Here, tobacco companies do not need to lobby members of parliament: their lobbyists are among the most influential members of parliament.
On 22 April, the Health Committee of the Swiss Senate rejected a draft law prepared by the government which included a very partial ban of tobacco advertising (extending current limited restrictions to the printed press, but putting no restriction on point of sale advertising, nor on sponsorship – in Switzerland, the majority of open air music festivals with a youth audience are sponsored by tobacco companies). Rather than an advertising ban, the draft law simply regulated tobacco advertising.
In a press release, the Health Committee justifies its decision to reject it on the ground that the draft law “interferes with the principles of a free market economy” and that “there is no evidence as of today that a general ban of tobacco advertising would reduce tobacco consumption.”
Switzerland is a country which is under the control of the tobacco industry. The tobacco multinationals have elected Switzerland as their global sanctuary. Multinationals Philip Morris International and JTI have their worldwide headquarters in Switzerland (PMI in Lausanne, JTI in Geneva). In spite of the high cost of cigarette manufacture in Switzerland, all three big multinationals, PMI, BAT and JTI have large factories in the country, the production of which is mostly exported. Here, tobacco companies do not need to lobby members of parliament: their lobbyists are among the most influential members of parliament. The industry exercises a strong influence on all the major economic trade and business organizations (Swiss Chamber of Commerce, economiesuisse, etc.).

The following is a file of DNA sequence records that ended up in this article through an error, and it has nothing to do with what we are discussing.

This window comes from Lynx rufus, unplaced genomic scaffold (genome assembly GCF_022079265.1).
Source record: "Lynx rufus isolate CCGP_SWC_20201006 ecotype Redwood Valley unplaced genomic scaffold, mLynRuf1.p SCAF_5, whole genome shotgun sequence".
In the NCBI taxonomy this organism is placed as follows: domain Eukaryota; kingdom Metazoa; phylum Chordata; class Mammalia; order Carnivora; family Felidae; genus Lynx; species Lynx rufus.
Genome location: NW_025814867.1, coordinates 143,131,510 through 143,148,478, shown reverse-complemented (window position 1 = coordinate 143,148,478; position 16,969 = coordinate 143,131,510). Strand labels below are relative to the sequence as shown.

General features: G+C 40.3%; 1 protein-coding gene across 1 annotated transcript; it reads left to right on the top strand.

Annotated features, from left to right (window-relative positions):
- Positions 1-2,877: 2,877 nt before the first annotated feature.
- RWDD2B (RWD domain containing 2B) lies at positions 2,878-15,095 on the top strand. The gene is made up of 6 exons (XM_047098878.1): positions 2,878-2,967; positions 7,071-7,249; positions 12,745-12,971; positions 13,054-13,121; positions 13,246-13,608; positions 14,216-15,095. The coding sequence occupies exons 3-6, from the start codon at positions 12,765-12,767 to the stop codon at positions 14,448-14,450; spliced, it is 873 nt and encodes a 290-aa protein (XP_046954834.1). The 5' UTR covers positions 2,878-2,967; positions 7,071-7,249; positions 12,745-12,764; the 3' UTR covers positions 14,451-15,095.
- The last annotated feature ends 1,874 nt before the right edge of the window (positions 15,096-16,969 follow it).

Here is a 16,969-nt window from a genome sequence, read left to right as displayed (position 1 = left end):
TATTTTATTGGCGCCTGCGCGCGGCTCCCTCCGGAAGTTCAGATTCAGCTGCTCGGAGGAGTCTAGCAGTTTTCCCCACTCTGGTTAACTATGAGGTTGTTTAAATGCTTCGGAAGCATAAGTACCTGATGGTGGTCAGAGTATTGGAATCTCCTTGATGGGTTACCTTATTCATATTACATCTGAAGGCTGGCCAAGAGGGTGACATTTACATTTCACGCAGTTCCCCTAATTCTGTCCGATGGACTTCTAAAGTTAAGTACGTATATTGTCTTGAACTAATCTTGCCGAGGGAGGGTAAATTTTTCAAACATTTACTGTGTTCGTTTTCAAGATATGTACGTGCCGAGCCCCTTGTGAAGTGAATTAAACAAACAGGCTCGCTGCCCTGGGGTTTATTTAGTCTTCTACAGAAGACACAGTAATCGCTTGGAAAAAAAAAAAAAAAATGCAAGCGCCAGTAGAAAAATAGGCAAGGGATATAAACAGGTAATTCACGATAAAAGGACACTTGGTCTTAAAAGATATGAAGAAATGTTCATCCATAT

The rejection of the draft law by the Senate Health Committee has the advantage of clarity. The senators openly chose to give priority to the tobacco industry’s interests, at the detriment of public health. The draft law was presented by the government as a “compromise” which was aimed at protecting public health while preserving the interests of the tobacco companies (we know these objectives are incompatible). Furthermore, the government claimed that its proposal complied with the requirements of the WHO Framework Convention on Tobacco Control (FCTC), which it obviously does not, and declared the adoption of its text would open the way for ratification by Switzerland. At least the rejection of the draft law suppresses that possibility and eliminates the confusion it created, exposing clearly the fact that the Swiss politicians currently in power are siding with the tobacco industry.
OxyRomandie, Geneva, 3 May 2016